3 out of 5
Things have become so deliriously complex at this point that volume 10 somewhat amounts to juggling: keeping the different plotthreads (and characters) moving. It’s done well, and Vehlmann has gotten us used to how things change on a dime in Alone, but a consequence of sending different groups off on separate paths results in The Machine for Undying’s somewhat herky jerk structure.
Terry and the Master of Knives are on the run after last book’s attack; Camille shows back up to freak us the hell out; Dodzi is being whisked around – and tortured? – by the mysterious (and creepy) ‘Mad Master’; and then in Neosalem, we’re still getting bits and pieces of ‘the in-between world’… Saying it out loud, I can’t tell you how pleased I am that Fabien has pushed his story into these weird realms, as the initial setup of “where did all the adults go?” would’ve had some dumb, forced twist explanation by this point in the hands of a lesser author. Praise also goes to Gazotti (and colorist Usagi) for maintaining the cartoonish look of things, and yet not skimping on the really haunting imagery, and able to make it all sync, stylistically.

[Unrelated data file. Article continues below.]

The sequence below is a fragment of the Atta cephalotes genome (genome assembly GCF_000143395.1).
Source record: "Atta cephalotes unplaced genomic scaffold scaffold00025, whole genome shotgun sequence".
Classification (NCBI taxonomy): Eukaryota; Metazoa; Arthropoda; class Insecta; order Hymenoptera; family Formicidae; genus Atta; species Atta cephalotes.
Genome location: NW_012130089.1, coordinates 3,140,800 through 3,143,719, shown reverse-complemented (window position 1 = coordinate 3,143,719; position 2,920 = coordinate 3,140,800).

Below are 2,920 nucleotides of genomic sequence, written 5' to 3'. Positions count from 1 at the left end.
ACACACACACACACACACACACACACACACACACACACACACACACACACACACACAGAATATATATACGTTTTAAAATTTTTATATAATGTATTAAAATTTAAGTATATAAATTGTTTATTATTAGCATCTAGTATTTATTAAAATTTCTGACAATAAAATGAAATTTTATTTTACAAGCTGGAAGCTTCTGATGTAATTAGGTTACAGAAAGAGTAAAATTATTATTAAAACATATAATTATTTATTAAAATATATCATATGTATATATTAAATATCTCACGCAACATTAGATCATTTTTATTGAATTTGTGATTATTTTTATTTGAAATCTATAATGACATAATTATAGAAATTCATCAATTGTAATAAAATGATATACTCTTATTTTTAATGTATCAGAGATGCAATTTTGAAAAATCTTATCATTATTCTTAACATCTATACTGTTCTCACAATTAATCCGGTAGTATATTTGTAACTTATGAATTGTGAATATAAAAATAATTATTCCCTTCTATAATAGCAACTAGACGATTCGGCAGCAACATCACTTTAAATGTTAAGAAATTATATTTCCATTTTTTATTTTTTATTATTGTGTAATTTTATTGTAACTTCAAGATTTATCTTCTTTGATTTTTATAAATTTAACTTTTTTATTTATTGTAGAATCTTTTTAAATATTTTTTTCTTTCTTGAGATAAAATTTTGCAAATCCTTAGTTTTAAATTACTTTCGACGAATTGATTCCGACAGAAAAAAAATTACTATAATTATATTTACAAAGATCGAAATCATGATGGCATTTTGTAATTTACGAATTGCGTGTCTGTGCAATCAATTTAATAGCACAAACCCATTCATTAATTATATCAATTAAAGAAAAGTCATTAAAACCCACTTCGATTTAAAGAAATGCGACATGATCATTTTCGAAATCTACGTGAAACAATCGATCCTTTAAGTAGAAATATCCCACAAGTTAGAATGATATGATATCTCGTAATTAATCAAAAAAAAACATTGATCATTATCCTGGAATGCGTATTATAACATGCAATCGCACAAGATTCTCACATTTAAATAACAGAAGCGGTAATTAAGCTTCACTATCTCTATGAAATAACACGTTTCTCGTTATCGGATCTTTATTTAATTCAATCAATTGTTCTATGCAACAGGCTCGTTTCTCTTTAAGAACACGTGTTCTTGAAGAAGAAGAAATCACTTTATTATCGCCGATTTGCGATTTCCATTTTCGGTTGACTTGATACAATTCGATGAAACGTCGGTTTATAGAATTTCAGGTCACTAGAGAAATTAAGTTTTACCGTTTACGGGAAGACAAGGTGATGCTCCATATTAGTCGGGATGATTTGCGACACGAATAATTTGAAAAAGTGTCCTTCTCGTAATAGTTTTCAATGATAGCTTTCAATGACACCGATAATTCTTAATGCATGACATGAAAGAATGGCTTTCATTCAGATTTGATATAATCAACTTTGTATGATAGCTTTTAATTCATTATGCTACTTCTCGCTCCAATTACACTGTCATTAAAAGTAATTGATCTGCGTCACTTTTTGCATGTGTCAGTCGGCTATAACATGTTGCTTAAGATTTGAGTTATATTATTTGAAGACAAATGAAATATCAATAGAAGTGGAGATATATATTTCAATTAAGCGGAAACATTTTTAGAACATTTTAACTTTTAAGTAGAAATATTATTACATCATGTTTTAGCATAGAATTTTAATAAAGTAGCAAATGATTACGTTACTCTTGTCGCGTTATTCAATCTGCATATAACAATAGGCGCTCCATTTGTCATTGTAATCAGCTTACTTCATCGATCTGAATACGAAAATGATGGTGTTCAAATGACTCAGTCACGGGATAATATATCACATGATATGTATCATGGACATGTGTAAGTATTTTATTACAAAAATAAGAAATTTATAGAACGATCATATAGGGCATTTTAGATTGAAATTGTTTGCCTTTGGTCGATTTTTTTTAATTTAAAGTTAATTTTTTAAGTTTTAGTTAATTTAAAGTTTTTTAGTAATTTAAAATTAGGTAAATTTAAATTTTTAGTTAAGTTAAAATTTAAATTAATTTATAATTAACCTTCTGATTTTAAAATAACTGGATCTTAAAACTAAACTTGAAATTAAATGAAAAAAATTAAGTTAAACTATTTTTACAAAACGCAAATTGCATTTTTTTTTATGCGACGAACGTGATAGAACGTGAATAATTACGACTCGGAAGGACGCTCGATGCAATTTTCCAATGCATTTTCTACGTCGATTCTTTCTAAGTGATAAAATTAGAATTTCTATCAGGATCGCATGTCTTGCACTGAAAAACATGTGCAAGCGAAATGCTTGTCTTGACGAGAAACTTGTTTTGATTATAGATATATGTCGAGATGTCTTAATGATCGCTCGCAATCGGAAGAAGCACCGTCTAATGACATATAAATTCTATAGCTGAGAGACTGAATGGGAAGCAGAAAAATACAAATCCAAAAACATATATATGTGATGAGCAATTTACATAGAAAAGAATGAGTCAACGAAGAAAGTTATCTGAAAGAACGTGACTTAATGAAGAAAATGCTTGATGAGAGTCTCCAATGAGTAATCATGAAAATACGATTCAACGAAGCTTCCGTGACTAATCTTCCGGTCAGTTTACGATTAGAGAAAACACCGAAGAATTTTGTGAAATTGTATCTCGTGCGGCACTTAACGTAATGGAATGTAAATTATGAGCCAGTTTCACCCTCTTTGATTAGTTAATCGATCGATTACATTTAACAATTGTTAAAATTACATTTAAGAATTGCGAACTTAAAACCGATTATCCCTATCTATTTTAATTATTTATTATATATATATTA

Terry has a lot of the dialogue in volume 10, and it can be a bit eye-rolling: as a youngster forced into quite hefty scenarios, he scrambles to make it make sense via his kid brain, and that gives Vehlmann license to explain a lot of things out loud. However, his gee-whiz point of view does serve as a good balance to some of the crazy things happening around him, and of course, volume 10 ends with another killer dose of ‘what the heck just happened?’